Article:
If you’re following along the Free Java

Online Course, Tricky Java Number Stuff is good topic

to hit when we’ve covered primitives and operators. One lesson I tell everyone

when they are learning about computers is “Computers do what you tell them to,

not what you want them to”. Too often you’ll say I know what will

happen, and you’ll be surprised by the outcome.

Once you think about it a bit more, you’ll realize your mistake and say “Oh yeah”. Here’s a few “Oh yeah” moments for you. If you’re new to programming in Java,

and this video shocks you, There are

programmers out there who have many

years of experience, and this some of this video will still blow

their mind! So let’s start! Every programmer from the day they start to learn programming,

you’re taught “don’t divide by zero”. It’s bad. Computers die. Don’t do it!

Let’s do it! What happens when we divide 1 by 0? So

what happens when we divide 1 by 0? What will this code do? Boom! Java dies. ArithmeticException: / by zero. I guess that was expected. Wanna do it again? Let’s try with

floating-point numbers! What does this print? If you’re not sure what changed, I changed the integer literals to double literals. Huh. It prints “infinity”. No error. So can you verify if an answer is infinity? If you tested the value against POSITIVE_INFINITY, you’d get… well what would you get? Well let’s run it. And the numbers are

equal, because 1 divided by 0 does equal

infinity. What about 0 divided by 0? What would that print?

Well that doesn’t really make sense, and Java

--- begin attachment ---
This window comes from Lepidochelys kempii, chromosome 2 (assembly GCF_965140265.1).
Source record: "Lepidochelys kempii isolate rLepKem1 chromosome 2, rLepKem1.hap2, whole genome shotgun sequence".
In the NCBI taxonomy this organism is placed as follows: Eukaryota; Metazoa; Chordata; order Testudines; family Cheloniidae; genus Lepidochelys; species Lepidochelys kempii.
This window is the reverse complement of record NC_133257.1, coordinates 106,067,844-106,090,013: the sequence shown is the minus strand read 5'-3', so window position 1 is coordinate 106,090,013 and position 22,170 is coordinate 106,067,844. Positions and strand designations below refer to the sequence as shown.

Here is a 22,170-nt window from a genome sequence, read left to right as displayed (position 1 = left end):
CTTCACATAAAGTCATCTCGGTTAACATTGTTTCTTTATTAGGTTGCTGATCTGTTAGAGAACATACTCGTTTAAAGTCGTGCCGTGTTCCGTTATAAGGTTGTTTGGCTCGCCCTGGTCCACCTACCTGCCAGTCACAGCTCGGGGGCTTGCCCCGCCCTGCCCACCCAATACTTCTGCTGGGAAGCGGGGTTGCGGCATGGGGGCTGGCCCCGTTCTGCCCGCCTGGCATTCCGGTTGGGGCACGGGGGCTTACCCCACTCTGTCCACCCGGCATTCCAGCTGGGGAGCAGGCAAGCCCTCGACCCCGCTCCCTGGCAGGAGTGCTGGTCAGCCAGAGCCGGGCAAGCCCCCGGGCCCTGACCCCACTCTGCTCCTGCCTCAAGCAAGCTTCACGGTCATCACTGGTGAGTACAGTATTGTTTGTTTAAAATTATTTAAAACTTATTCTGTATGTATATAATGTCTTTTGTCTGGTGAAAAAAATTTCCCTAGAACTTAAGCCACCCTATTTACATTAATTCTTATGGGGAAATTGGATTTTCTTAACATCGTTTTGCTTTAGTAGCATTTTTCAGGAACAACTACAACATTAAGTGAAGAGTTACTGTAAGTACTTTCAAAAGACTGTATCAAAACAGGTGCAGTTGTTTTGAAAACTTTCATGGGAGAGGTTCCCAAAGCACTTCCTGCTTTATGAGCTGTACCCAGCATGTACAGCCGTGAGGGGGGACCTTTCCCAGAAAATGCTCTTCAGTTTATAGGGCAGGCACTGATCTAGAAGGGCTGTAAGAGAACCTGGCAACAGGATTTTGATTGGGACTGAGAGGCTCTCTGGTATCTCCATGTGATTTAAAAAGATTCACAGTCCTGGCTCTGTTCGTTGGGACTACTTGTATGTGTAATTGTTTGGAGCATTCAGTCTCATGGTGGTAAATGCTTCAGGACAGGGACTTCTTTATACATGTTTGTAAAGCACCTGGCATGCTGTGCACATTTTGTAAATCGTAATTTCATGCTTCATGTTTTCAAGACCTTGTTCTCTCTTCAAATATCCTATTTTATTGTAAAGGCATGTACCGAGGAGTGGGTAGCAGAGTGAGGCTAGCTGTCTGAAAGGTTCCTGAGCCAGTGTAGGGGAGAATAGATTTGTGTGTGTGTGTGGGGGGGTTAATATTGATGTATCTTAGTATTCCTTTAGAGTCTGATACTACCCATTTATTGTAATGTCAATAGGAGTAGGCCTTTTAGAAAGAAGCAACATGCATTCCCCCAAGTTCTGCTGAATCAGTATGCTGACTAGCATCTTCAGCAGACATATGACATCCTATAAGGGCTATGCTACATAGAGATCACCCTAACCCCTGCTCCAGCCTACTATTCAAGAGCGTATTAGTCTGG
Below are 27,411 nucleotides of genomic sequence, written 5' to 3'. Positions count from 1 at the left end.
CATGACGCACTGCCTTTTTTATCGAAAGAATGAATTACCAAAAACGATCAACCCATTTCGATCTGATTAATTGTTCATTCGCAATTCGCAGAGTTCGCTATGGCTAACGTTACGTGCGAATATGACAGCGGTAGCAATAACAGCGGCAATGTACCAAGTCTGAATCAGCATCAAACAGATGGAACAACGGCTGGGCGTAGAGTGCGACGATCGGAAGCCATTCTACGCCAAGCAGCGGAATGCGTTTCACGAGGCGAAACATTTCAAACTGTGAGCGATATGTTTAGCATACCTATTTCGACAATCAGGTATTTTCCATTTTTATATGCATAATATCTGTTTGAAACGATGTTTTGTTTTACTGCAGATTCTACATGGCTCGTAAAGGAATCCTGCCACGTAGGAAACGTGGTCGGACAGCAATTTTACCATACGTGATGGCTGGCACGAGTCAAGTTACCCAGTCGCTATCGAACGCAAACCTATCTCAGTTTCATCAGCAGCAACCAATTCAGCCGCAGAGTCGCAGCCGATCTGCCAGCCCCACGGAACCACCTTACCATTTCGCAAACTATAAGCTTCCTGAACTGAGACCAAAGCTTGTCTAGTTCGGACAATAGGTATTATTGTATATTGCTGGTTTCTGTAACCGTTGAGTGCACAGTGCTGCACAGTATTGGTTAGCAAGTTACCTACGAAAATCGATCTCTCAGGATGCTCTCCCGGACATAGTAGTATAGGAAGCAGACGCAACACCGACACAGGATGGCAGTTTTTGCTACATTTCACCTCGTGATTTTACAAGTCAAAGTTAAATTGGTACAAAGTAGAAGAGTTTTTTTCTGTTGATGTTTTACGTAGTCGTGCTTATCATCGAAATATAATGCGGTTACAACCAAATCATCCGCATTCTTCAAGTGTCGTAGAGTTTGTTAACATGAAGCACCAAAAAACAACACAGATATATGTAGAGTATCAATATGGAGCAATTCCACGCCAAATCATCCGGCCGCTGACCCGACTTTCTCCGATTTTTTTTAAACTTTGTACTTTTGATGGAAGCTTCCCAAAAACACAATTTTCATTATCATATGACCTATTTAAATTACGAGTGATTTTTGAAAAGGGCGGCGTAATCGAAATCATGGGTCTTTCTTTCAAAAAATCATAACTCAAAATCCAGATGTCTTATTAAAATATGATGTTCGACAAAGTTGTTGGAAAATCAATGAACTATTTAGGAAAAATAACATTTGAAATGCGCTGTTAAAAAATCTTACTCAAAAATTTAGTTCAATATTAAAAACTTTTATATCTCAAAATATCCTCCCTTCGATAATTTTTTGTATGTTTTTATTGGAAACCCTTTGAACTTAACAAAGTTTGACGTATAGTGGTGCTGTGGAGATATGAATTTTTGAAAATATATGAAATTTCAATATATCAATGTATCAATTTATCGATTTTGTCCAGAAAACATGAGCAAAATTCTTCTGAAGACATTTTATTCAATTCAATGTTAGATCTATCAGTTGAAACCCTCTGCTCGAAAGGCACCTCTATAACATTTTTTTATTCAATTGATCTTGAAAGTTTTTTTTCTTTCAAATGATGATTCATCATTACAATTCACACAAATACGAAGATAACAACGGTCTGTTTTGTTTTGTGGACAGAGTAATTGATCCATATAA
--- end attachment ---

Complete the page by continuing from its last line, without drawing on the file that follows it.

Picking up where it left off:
agrees. Not a number (NaN). Now what happens if we

compared 0 divided by 0 and 0 divided by 0? Are these two equal? Nope. The numbers are not equal. You can’t

compare not a numbers (NaN). They always returns false

when using equality operator. If need to check for not a numbers (NaNs) you need

to use the Float method isNaN(). Let’s play with floating

point numbers more. Let’s see if you know what minimum

values are. What happens in this code? What gets

printed? Your first thought might be, well this is

a trick question so it has to be the min value. Or is the trick that it’s zero? Many

programmers outsmart themself with this question. Negative numbers are smaller than 0, so this code prints -2.147483648E9 Not all that surprising, but some people are tripped up on it.

Let’s double down with Doubles! What does this print? Again if you’re not sure what I

changed, I’m now using the Double class for the minimum value. We already saw that. This is just with

Doubles. So we’re going to double down and say that

it’s some bigger negative number, right? And it prints 0. Min values for Doubles are the smallest positive

minimum value you can represent in a double. The smallest without

actually being 0. The minimum value for Integer is

negative, and the minimum value for Double and Floats is positive. If you guessed 0, gold star! What if you wanted to the store 1? We can define

our byte. This is the bit pattern for 1. How do we define -1 using bits? Well since it’s a 2’s compliment number, let’s

try that. -1 as bits is all one’s. And it won’t even compile. So how do you

represent -1? Just add a minus sign. That’s it. Literals are literals, not 2’s complement numbers. So you need to

use the sign operator with the binary literals to define

negative numbers. Alright. If I gave you a byte, are the three statements